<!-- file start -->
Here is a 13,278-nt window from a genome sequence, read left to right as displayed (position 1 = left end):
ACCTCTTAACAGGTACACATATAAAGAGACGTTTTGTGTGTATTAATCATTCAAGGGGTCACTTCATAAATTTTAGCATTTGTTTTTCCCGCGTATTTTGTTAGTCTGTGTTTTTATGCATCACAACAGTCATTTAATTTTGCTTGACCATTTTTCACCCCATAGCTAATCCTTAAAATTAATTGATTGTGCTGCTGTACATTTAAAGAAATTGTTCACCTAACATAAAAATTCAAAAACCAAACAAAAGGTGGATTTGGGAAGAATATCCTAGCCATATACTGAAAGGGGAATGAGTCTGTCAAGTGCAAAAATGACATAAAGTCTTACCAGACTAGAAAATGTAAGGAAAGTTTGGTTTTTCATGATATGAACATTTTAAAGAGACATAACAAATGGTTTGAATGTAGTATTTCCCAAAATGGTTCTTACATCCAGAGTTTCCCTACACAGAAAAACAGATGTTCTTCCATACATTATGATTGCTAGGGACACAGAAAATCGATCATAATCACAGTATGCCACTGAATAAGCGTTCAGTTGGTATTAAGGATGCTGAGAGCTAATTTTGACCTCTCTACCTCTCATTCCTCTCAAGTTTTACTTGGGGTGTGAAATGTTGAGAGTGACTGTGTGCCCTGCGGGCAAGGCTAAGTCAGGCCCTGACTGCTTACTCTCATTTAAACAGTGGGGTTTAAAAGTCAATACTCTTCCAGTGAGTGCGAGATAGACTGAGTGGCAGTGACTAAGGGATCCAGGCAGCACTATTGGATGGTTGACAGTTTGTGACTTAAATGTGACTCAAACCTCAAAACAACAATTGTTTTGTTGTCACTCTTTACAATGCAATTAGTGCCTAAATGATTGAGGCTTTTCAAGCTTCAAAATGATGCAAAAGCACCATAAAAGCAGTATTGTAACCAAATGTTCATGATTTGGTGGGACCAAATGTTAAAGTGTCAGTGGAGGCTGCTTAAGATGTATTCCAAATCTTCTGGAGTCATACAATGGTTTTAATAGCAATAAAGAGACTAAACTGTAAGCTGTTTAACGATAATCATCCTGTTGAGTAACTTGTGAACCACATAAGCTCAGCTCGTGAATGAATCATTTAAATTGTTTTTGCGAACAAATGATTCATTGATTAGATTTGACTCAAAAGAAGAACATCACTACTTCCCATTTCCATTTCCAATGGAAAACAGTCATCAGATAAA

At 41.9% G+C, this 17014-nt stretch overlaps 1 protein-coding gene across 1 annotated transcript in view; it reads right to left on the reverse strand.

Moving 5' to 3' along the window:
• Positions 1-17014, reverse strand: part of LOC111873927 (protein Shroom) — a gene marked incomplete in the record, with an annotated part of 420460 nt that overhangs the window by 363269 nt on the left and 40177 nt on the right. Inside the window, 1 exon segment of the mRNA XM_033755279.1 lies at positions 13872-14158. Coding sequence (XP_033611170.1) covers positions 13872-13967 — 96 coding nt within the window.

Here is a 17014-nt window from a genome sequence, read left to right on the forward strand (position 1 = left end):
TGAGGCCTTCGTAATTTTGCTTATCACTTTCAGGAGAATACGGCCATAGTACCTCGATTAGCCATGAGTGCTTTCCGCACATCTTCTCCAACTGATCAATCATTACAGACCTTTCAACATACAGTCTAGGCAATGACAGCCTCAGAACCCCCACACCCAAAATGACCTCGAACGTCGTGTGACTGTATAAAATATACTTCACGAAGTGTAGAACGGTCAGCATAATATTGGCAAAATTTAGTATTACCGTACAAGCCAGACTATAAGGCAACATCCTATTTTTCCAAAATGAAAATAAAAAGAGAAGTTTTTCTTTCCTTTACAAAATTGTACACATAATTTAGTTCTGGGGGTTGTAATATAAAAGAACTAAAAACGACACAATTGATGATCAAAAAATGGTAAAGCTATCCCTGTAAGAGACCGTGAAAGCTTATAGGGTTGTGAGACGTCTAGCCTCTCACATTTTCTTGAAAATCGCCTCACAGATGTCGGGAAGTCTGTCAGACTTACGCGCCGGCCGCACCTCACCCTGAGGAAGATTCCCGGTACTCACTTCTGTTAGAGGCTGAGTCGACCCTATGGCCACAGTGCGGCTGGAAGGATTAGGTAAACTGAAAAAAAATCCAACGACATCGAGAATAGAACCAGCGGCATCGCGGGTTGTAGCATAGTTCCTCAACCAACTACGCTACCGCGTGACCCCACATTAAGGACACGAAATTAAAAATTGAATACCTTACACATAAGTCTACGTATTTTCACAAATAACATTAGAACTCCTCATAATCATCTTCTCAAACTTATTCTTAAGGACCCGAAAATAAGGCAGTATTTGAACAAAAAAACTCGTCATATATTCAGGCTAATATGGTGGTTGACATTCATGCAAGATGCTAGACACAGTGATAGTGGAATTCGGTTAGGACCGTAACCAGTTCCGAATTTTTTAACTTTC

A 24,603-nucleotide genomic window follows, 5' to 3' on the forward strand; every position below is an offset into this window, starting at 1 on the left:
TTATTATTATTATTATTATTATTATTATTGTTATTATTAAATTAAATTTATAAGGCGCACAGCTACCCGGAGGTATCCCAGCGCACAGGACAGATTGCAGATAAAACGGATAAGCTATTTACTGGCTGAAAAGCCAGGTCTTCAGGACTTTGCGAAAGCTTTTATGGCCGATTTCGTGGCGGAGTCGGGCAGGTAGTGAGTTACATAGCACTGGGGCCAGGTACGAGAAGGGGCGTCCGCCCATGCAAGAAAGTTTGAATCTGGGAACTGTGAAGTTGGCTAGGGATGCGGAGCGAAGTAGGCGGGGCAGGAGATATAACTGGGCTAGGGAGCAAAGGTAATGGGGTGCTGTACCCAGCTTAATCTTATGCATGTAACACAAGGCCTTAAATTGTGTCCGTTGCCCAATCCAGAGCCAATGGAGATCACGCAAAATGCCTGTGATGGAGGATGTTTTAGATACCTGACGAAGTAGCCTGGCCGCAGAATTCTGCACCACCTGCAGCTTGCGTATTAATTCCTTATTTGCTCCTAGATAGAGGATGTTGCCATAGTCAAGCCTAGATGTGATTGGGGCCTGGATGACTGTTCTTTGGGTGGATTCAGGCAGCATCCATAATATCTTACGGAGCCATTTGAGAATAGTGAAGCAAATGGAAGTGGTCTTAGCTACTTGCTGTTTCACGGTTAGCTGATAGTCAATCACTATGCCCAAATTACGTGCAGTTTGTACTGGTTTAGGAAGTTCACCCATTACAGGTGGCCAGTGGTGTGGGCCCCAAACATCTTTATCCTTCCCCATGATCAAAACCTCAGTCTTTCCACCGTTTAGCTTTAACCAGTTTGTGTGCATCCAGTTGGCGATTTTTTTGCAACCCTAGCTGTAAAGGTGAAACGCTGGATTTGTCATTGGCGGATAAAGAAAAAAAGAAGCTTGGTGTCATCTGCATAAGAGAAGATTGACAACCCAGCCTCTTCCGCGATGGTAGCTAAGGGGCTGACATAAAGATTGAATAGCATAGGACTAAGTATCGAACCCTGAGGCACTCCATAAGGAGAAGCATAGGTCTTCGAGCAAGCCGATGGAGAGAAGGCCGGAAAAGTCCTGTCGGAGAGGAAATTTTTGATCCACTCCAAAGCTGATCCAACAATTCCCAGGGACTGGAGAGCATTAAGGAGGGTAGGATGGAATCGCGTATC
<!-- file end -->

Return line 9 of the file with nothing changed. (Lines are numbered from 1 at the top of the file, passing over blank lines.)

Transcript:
TTATTATTATTATTATTATTATTATTATTGTTATTATTAAATTAAATTTATAAGGCGCACAGCTACCCGGAGGTATCCCAGCGCACAGGACAGATTGCAGATAAAACGGATAAGCTATTTACTGGCTGAAAAGCCAGGTCTTCAGGACTTTGCGAAAGCTTTTATGGCCGATTTCGTGGCGGAGTCGGGCAGGTAGTGAGTTACATAGCACTGGGGCCAGGTACGAGAAGGGGCGTCCGCCCATGCAAGAAAGTTTGAATCTGGGAACTGTGAAGTTGGCTAGGGATGCGGAGCGAAGTAGGCGGGGCAGGAGATATAACTGGGCTAGGGAGCAAAGGTAATGGGGTGCTGTACCCAGCTTAATCTTATGCATGTAACACAAGGCCTTAAATTGTGTCCGTTGCCCAATCCAGAGCCAATGGAGATCACGCAAAATGCCTGTGATGGAGGATGTTTTAGATACCTGACGAAGTAGCCTGGCCGCAGAATTCTGCACCACCTGCAGCTTGCGTATTAATTCCTTATTTGCTCCTAGATAGAGGATGTTGCCATAGTCAAGCCTAGATGTGATTGGGGCCTGGATGACTGTTCTTTGGGTGGATTCAGGCAGCATCCATAATATCTTACGGAGCCATTTGAGAATAGTGAAGCAAATGGAAGTGGTCTTAGCTACTTGCTGTTTCACGGTTAGCTGATAGTCAATCACTATGCCCAAATTACGTGCAGTTTGTACTGGTTTAGGAAGTTCACCCATTACAGGTGGCCAGTGGTGTGGGCCCCAAACATCTTTATCCTTCCCCATGATCAAAACCTCAGTCTTTCCACCGTTTAGCTTTAACCAGTTTGTGTGCATCCAGTTGGCGATTTTTTTGCAACCCTAGCTGTAAAGGTGAAACGCTGGATTTGTCATTGGCGGATAAAGAAAAAAAGAAGCTTGGTGTCATCTGCATAAGAGAAGATTGACAACCCAGCCTCTTCCGCGATGGTAGCTAAGGGGCTGACATAAAGATTGAATAGCATAGGACTAAGTATCGAACCCTGAGGCACTCCATAAGGAGAAGCATAGGTCTTCGAGCAAGCCGATGGAGAGAAGGCCGGAAAAGTCCTGTCGGAGAGGAAATTTTTGATCCACTCCAAAGCTGATCCAACAATTCCCAGGGACTGGAGAGCATTAAGGAGGGTAGGATGGAATCGCGTATC